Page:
plural cruxes also cruces ˈkrü-ˌsēz How to pronounce crux (audio)
: a puzzling or difficult problem : an unsolved question
The origin of the word is a scholarly crux.
: an essential point requiring resolution or resolving an outcome
: a main or central feature (as of an argument)
… he discarded all but the essential cruxes of his argument.Carl Van Doren

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In Latin, crux referred literally to an instrument of torture, often a cross or stake, and figuratively to the torture and misery inflicted by means of such an instrument. Crux eventually developed the sense of "a puzzling or difficult problem"; that was the first meaning that was used when the word entered English in the early 18th century. Later, in the late 19th century, crux began to be used more specifically to refer to an essential point of a legal case that required resolution before the case as a whole could be resolved. Today, the verdict on crux is that it can be used to refer to any important part of a problem or argument, inside or outside of the courtroom.

Examples of crux in a Sentence

the crux of the problem is that the school's current budget is totally inadequate
Recent Examples on the Web One crux for Spain’s independent sector is to attract investment, vital to sustain game development on more ambitious projects whose cost may not be covered by initial publishers’ deals. Callum McLennan, Variety, 17 Aug. 2023 The real crux of this is the husband and his attitude. Meghan Leahy, Washington Post, 19 July 2023 Camp life is an integral part of hunting, perhaps the very crux of the sport. Susan Casey, Field & Stream, 6 Dec. 2020 Standing 2,300 feet high, Polar Circus is considered to be one of the most classic ice climbs in the Canadian Rockies; a showpiece capped with it’s crux: a final two pitches that are a massive sheet of ice. Chris Van Leuven, Outside Online, 17 Feb. 2023 Again, misunderstandings abound, and the main crux of the story is, what just happened? Tim Moffatt,, 16 Dec. 2022 To be able to take that, process it, and then move forward — that's the whole crux of it. Patrick Gomez,, 18 Apr. 2023 The main crux of the dispute between the railroads and their workers revolves around time off rules. Matt Egan, CNN, 28 Nov. 2022 At the current crux of hard-cap avoidance for the Heat is the return to free-agency of Tucker. Ira Winderman, Sun Sentinel, 29 June 2022 See More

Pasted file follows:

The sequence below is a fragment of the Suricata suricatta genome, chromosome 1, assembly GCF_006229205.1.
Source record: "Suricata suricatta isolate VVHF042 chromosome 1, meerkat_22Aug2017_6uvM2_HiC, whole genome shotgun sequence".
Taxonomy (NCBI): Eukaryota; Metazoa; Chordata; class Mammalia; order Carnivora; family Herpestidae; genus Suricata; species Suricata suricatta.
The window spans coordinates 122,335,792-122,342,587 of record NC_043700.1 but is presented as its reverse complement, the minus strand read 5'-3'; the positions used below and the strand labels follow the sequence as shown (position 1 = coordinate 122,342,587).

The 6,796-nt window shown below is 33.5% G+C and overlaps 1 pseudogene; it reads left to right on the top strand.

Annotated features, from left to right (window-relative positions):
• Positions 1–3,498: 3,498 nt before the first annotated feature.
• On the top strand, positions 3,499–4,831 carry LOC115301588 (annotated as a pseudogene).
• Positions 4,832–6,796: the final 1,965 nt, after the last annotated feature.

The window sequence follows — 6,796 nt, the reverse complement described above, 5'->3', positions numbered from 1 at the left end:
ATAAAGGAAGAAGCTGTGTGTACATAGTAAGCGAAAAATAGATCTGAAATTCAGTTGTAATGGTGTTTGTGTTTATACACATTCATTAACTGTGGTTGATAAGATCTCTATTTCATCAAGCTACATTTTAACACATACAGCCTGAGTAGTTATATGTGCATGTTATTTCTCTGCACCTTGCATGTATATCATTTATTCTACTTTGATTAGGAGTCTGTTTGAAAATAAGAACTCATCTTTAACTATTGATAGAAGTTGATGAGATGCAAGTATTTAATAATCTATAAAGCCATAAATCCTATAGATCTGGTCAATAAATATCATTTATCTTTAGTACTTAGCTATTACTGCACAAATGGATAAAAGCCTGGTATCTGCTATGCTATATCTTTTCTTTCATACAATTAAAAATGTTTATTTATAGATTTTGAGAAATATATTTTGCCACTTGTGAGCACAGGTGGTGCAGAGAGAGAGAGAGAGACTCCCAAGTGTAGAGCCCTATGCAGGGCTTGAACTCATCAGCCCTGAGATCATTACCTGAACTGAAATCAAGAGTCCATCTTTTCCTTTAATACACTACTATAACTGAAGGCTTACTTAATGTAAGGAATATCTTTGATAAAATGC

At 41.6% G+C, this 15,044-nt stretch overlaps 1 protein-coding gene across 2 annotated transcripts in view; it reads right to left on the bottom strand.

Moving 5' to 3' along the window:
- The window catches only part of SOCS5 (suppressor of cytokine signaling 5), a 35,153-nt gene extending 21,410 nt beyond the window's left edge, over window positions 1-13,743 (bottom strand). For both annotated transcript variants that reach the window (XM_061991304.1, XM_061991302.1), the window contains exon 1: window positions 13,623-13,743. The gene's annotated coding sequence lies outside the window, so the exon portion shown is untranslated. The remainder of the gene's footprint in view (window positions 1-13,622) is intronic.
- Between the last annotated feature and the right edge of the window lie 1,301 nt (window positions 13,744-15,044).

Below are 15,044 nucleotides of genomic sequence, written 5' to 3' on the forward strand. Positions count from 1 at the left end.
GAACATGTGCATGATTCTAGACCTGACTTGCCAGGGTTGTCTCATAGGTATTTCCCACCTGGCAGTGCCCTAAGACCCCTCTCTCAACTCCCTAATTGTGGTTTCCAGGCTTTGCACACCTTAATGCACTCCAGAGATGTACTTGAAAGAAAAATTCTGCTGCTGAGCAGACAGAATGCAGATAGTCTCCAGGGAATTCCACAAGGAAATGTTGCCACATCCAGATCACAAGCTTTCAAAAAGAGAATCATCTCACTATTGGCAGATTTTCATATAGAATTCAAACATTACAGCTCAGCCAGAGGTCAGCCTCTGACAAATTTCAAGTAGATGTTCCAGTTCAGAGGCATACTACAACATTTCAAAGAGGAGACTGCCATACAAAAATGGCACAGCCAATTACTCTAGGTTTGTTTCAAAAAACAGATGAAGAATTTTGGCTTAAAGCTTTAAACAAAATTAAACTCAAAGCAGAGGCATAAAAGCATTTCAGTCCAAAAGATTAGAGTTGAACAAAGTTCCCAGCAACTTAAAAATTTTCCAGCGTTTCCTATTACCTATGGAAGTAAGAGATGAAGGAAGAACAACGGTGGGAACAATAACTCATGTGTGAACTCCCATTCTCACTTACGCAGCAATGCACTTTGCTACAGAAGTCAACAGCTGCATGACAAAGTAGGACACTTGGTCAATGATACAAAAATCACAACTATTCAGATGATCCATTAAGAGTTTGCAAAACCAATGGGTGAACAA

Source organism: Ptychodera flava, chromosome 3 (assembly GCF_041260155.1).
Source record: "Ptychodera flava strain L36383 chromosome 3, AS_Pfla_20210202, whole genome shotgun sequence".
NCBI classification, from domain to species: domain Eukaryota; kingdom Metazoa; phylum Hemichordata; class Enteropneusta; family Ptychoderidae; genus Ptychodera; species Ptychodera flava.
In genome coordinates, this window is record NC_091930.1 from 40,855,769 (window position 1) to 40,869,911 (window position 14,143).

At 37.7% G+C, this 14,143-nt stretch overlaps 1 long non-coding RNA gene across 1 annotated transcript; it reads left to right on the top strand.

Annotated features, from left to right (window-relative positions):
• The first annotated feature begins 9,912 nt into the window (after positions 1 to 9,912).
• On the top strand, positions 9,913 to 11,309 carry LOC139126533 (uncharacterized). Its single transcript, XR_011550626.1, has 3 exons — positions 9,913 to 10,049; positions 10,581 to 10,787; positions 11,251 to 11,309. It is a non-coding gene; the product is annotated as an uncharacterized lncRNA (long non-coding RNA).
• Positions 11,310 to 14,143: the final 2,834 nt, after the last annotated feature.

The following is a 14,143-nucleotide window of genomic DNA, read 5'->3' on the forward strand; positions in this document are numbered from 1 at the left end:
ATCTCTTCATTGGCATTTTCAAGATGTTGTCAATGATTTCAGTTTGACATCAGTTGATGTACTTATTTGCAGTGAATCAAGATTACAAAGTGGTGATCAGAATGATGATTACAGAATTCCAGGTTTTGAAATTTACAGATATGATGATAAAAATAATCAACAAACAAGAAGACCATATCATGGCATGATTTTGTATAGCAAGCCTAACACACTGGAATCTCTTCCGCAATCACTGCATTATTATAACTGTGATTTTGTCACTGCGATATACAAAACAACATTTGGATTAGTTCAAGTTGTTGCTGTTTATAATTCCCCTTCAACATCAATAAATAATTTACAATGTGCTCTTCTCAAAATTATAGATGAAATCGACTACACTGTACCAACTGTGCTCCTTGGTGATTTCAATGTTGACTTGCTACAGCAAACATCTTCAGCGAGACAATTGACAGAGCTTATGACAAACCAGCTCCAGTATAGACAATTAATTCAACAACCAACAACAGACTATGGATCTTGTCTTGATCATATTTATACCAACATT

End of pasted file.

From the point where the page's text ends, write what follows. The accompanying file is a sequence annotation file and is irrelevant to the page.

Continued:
These examples are programmatically compiled from various online sources to illustrate current usage of the word 'crux.' Any opinions expressed in the examples do not represent those of Merriam-Webster or its editors. Send us feedback about these examples.

Word History


Latin cruc-, crux cross, torture

First Known Use

1718, in the meaning defined at sense 1

Time Traveler
The first known use of crux was in 1718


Dictionary Entries Near crux

Cite this Entry

“Crux.” Dictionary, Merriam-Webster, Accessed 4 Oct. 2023.

Kids Definition

plural cruxes also cruces ˈkrü-ˌsēz How to pronounce crux (audio)
: the most important point
the crux of the problem

from Latin crux "cross, torture, trouble" — related to cross, crucial, crucify

More from Merriam-Webster on crux

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